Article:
Training, development found as common attributes for winners

Maureen Cooper
Fiduciary Investment Advisors' Maureen Cooper: New employees 'don't get siloed into one task (without realizing) what other people contribute to it and what other people do.'

Money managers who ranked in Pensions & Investments' Best Places to Work in Money Management survey emphasize training and development opportunities to ensure they remain best places to work well into the future.

Training and development loom large in these firms' priorities, beginning with the first day new hires walk into their offices, with some firms offering 80 or more hours of new employee orientation.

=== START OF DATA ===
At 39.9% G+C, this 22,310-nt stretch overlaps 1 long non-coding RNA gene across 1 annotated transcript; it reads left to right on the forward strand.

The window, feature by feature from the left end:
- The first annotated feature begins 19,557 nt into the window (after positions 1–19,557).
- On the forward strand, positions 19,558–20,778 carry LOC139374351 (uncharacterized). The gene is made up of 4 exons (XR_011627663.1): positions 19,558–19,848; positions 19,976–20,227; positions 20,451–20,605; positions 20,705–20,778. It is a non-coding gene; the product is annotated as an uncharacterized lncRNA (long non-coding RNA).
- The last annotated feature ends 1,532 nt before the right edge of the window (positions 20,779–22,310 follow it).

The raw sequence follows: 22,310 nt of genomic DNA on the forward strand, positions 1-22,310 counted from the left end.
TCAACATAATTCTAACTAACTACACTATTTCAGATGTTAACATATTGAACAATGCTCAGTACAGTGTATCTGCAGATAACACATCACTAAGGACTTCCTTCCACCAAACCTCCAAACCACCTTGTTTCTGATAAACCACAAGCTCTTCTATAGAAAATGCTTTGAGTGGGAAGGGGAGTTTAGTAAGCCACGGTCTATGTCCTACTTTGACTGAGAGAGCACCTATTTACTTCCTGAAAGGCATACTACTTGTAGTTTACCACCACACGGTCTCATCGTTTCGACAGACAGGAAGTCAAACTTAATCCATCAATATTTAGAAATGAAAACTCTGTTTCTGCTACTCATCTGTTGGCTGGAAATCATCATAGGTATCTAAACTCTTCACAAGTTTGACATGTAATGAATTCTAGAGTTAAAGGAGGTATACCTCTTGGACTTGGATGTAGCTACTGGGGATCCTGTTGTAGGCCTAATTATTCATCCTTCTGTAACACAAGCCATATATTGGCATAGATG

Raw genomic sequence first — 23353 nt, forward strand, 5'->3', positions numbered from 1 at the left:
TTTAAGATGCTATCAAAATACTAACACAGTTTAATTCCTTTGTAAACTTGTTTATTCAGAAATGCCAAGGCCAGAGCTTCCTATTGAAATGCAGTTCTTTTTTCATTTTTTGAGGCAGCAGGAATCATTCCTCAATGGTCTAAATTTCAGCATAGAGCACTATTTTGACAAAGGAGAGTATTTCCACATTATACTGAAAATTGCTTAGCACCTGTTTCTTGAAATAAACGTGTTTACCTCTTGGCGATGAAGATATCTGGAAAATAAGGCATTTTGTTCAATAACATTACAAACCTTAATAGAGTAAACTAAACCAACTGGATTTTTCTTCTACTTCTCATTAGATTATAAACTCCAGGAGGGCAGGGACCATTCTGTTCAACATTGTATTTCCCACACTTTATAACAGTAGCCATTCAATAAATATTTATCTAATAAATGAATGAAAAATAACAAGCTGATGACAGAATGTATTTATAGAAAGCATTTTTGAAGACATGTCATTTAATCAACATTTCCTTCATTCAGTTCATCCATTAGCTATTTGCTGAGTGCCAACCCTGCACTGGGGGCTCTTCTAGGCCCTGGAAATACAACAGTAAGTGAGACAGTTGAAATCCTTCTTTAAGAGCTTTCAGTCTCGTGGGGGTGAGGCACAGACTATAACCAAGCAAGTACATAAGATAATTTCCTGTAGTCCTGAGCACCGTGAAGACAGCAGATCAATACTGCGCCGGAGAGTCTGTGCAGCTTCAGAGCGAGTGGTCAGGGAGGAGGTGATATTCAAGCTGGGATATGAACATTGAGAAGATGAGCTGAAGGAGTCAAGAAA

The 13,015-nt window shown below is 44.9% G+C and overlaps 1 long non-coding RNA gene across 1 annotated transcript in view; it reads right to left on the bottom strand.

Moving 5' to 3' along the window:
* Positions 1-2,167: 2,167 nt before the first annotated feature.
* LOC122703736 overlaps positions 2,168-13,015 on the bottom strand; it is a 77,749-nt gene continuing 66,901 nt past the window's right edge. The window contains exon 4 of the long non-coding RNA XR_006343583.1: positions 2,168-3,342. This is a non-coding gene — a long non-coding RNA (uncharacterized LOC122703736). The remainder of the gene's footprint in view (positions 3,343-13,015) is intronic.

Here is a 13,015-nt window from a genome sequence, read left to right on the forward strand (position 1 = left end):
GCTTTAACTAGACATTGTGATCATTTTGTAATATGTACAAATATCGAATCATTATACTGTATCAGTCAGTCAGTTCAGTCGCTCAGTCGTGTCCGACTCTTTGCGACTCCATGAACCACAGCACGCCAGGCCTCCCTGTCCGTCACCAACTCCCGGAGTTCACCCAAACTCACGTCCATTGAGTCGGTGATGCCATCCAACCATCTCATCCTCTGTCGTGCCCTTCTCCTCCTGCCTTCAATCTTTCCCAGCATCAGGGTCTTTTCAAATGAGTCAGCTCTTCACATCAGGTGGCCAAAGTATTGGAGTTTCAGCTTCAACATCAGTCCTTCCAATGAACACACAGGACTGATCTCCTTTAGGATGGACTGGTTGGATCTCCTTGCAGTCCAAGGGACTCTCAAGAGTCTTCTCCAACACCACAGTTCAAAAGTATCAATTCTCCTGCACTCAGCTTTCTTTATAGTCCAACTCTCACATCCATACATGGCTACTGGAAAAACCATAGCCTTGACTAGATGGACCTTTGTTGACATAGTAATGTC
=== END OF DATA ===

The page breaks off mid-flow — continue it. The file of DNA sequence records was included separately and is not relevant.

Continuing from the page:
Jim Ward, Irvine, Calif.-based senior consultant, talent & rewards-global financial services at Willis Towers Watson, said in a telephone interview that cultural assimilation should be the No. 1 priority for new employees. That includes learning structural and operating procedures as well as the history of the organization and cultural nuances.

“You can hire a very seasoned professional with lots of experience and expertise, but if they don't understand the culture in which they're operating, they will fail,” Mr. Ward said. “That's a pretty well-known fact. I think a lot of people don't appreciate the importance and fine points of cultural assimilation.”

Mr. Ward added that while it is a top priority for companies to embrace the idea of integrating the new hire fully into their culture, “the individual really has to embrace it for themselves.”

“Do they operate in this organization from a cultural and operating-style perspective? I see that as pretty key and No. 1 on my list,” Mr. Ward said.